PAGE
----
Your employees will spend significant chunks of the week with each other. They’ll probably socialise outside of work (or would do in normal times) and as a result, get to know when something isn’t right. Encouraging them to support each other through this time will help flag up behaviours before they develop further.
Adjust how you work
As this pandemic has put everyone under a unique set of stressors, you might need to adjust how you work to reduce anxiety and stress in some of your team. Working from home might be a solution if a staff member feels unsafe coming into work. At the same time, adjusting to remote working may be more challenging for some members of staff.
The social aspect of work, such as catching up with people in the kitchen while making a round of tea, can’t be replicated at home. No matter how familiar you are with zoom. There isn’t a replacement for popping over to someone’s workspace for a chat or bumping into someone on your way back from a meeting.
Those chance social interactions are part of what gives us some of those psychological needs. Without them, some staff may struggle with work as a result.
By understanding how your staff members are reacting to their situation, you will be able to provide help where it’s needed.
Understanding the signs of stress and anxiety.
Depression, stress or anxiety can make it difficult to do even some of the simplest things in life. And knowing that you’re not meeting the right standards at work can exacerbate the problem. It becomes a bit of a vicious circle.
You’re feeling stressed about work, so you’re not as productive. Then you end up awake half the night worrying about what’s going on, so you are tired the next day. Or sleep in. And on it continues, stress adding to the anxiety, adding to the stress.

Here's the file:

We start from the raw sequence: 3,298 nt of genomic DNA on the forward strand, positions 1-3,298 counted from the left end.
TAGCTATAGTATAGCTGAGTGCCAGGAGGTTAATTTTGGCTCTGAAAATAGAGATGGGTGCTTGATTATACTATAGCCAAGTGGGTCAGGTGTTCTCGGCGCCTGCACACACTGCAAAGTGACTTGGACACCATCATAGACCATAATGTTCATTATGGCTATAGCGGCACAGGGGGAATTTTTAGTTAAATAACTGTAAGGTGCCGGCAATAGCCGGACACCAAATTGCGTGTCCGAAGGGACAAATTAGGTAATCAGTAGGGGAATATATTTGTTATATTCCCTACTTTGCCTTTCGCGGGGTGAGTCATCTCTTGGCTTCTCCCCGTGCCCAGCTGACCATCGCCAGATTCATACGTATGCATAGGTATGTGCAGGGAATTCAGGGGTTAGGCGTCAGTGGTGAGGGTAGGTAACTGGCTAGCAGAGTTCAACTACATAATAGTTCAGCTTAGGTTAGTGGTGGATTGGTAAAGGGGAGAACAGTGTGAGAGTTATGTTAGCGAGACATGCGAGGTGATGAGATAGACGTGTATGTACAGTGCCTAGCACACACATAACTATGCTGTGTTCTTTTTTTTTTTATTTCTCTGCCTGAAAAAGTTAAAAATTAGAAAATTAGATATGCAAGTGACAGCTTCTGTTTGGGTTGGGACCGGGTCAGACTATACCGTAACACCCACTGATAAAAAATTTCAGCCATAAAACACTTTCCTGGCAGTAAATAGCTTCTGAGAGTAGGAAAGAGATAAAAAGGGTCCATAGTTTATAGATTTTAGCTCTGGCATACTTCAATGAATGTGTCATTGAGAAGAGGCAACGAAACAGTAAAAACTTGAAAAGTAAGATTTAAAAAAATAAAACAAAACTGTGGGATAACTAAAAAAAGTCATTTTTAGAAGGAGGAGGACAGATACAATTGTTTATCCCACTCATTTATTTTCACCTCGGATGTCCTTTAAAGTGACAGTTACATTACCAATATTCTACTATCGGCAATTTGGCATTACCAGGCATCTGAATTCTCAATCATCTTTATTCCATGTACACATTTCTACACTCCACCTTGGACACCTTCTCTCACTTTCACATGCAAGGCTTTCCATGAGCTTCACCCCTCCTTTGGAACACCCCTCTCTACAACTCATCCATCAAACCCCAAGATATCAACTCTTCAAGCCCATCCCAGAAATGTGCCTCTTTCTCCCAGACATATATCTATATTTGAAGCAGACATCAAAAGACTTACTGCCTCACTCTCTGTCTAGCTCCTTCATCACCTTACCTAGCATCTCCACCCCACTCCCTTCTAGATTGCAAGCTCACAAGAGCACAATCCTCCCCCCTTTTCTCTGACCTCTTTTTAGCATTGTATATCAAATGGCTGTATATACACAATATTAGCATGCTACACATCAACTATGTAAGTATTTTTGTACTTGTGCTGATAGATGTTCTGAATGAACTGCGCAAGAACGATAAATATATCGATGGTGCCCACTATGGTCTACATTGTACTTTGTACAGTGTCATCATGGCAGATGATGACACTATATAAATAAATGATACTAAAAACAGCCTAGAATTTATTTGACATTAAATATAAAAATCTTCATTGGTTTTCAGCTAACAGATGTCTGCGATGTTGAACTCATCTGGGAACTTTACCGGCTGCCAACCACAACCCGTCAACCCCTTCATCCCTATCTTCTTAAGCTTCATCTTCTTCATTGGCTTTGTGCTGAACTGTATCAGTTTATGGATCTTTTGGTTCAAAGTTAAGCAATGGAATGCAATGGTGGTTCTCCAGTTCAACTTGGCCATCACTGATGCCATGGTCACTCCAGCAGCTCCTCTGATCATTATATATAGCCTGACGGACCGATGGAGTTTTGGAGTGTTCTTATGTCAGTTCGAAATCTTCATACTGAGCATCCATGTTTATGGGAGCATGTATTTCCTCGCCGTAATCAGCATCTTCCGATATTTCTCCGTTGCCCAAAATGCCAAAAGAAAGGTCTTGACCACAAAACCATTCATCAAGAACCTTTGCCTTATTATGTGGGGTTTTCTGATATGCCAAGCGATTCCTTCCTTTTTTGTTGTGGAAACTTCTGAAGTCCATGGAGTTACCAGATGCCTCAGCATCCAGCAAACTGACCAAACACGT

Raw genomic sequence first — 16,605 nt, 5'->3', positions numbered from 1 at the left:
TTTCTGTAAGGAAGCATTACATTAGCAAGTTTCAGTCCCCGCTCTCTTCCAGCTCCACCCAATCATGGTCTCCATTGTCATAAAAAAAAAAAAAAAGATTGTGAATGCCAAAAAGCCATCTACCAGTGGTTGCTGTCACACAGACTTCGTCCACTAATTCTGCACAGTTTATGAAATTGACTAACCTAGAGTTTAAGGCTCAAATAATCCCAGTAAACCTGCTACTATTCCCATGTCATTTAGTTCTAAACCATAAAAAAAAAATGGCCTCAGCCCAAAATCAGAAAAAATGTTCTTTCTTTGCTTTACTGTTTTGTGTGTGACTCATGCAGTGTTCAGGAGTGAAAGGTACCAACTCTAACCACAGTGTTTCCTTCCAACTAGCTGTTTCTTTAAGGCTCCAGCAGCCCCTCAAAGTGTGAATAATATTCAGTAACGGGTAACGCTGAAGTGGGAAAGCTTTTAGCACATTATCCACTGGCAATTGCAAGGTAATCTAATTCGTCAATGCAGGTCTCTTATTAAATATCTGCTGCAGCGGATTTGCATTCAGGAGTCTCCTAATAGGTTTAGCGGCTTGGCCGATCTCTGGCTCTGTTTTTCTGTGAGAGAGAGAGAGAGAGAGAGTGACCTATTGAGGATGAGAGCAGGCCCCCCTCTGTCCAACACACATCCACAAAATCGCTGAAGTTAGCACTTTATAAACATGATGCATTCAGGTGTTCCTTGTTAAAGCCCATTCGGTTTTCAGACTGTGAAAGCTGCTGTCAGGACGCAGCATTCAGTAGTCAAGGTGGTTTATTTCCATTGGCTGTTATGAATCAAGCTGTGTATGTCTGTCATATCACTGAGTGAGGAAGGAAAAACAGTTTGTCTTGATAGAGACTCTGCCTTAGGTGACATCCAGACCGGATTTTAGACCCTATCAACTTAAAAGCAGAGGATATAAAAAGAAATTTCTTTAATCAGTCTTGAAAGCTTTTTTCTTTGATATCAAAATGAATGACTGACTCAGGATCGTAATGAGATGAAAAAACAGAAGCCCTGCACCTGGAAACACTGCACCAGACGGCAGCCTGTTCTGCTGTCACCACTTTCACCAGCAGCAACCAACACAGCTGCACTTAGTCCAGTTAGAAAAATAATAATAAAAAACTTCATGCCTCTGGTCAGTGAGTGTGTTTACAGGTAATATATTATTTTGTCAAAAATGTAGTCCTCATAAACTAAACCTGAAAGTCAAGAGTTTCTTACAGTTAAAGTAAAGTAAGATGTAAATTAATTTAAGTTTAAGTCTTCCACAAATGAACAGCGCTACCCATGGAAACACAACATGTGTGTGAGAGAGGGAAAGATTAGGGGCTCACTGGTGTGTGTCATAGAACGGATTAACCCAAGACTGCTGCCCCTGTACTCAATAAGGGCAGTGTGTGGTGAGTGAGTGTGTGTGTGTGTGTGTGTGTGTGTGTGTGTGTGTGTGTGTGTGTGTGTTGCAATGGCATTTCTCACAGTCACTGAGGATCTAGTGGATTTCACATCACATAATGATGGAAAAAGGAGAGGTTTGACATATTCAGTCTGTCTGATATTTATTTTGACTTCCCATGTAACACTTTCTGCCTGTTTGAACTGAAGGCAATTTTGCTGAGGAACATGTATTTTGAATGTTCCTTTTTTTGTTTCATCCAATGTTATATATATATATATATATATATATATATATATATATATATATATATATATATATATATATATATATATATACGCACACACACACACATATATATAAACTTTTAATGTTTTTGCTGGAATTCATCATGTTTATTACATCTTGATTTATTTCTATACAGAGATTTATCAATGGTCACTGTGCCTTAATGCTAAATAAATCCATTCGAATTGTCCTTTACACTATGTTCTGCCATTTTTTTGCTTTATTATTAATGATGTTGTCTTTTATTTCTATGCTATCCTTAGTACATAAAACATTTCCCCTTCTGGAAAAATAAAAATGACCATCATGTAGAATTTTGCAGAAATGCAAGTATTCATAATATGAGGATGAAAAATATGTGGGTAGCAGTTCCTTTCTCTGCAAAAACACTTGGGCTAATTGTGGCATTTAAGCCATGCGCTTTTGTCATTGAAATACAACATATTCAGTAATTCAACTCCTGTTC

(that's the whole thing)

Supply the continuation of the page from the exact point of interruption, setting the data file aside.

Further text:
Recognising the signs of depression, anxiety, and stress mean that you can put the support in place that they need. And try to break the downward spiral.
This will reduce the risk of them needing extended sick leave to recover. And help businesses keep their staff engaged and motivated through one of the most challenging periods we’ve seen in a lifetime.
Have a strategy in place
It is great to talk about mental health and be aware of what might be going on for your staff, but how do you put preventative steps into action?
“Mental health is a huge risk for employers at the moment,” explains Helen Moore, Director, The Employment Solicitor, “and having a plan in place that provides real solutions will benefit every level of the business.”
Which is why we are developing three ways in which we can help your business support positive mental health, including:
1. A strategy day where we help businesses get through the winter with a clear action plan and policy that works with employees to keep them motivated and energised.
2. Mental health policies which back up the work you do within the strategy day. You’ve got the action plan; the policy will reinforce it within the business.
3. Workshops where we create a safe space for employees to explore what’s going on for them. Then we feed this back into the strategy actions, like a virtuous circle of positive actions for your business.
If you’re ready to tackle mental health within your company, get in touch to find out how we can help.